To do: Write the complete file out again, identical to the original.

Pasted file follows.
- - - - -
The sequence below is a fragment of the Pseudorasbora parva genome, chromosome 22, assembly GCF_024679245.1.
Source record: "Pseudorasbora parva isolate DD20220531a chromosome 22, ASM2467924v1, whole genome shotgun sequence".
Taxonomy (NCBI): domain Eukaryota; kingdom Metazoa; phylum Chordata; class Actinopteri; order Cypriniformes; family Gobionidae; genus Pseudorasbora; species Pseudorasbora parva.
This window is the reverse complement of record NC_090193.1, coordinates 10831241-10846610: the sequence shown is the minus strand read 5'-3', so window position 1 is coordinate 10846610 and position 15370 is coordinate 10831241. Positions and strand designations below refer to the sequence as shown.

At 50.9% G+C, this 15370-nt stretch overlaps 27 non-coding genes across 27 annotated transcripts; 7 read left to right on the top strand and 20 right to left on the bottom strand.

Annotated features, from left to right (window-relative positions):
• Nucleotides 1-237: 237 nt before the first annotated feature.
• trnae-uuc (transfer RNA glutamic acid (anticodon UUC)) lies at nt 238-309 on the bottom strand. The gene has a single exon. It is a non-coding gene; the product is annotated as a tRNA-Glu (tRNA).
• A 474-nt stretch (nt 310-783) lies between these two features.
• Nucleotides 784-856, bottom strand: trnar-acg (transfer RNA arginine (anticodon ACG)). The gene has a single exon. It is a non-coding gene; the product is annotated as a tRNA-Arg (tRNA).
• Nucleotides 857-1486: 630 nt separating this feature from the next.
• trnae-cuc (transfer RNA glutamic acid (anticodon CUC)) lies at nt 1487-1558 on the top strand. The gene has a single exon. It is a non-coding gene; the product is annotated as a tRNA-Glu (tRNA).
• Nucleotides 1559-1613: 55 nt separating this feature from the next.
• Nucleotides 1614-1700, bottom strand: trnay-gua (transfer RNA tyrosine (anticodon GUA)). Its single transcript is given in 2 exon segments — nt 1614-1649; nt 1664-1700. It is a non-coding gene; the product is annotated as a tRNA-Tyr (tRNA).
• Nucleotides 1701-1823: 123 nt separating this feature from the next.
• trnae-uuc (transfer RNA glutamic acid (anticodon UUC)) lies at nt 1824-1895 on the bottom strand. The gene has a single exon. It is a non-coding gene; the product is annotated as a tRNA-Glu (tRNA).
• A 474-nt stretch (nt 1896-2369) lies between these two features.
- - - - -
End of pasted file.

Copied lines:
The sequence below is a fragment of the Pseudorasbora parva genome, chromosome 22, assembly GCF_024679245.1.
Source record: "Pseudorasbora parva isolate DD20220531a chromosome 22, ASM2467924v1, whole genome shotgun sequence".
Taxonomy (NCBI): domain Eukaryota; kingdom Metazoa; phylum Chordata; class Actinopteri; order Cypriniformes; family Gobionidae; genus Pseudorasbora; species Pseudorasbora parva.
This window is the reverse complement of record NC_090193.1, coordinates 10831241-10846610: the sequence shown is the minus strand read 5'-3', so window position 1 is coordinate 10846610 and position 15370 is coordinate 10831241. Positions and strand designations below refer to the sequence as shown.

At 50.9% G+C, this 15370-nt stretch overlaps 27 non-coding genes across 27 annotated transcripts; 7 read left to right on the top strand and 20 right to left on the bottom strand.

Annotated features, from left to right (window-relative positions):
• Nucleotides 1-237: 237 nt before the first annotated feature.
• trnae-uuc (transfer RNA glutamic acid (anticodon UUC)) lies at nt 238-309 on the bottom strand. The gene has a single exon. It is a non-coding gene; the product is annotated as a tRNA-Glu (tRNA).
• A 474-nt stretch (nt 310-783) lies between these two features.
• Nucleotides 784-856, bottom strand: trnar-acg (transfer RNA arginine (anticodon ACG)). The gene has a single exon. It is a non-coding gene; the product is annotated as a tRNA-Arg (tRNA).
• Nucleotides 857-1486: 630 nt separating this feature from the next.
• trnae-cuc (transfer RNA glutamic acid (anticodon CUC)) lies at nt 1487-1558 on the top strand. The gene has a single exon. It is a non-coding gene; the product is annotated as a tRNA-Glu (tRNA).
• Nucleotides 1559-1613: 55 nt separating this feature from the next.
• Nucleotides 1614-1700, bottom strand: trnay-gua (transfer RNA tyrosine (anticodon GUA)). Its single transcript is given in 2 exon segments — nt 1614-1649; nt 1664-1700. It is a non-coding gene; the product is annotated as a tRNA-Tyr (tRNA).
• Nucleotides 1701-1823: 123 nt separating this feature from the next.
• trnae-uuc (transfer RNA glutamic acid (anticodon UUC)) lies at nt 1824-1895 on the bottom strand. The gene has a single exon. It is a non-coding gene; the product is annotated as a tRNA-Glu (tRNA).
• A 474-nt stretch (nt 1896-2369) lies between these two features.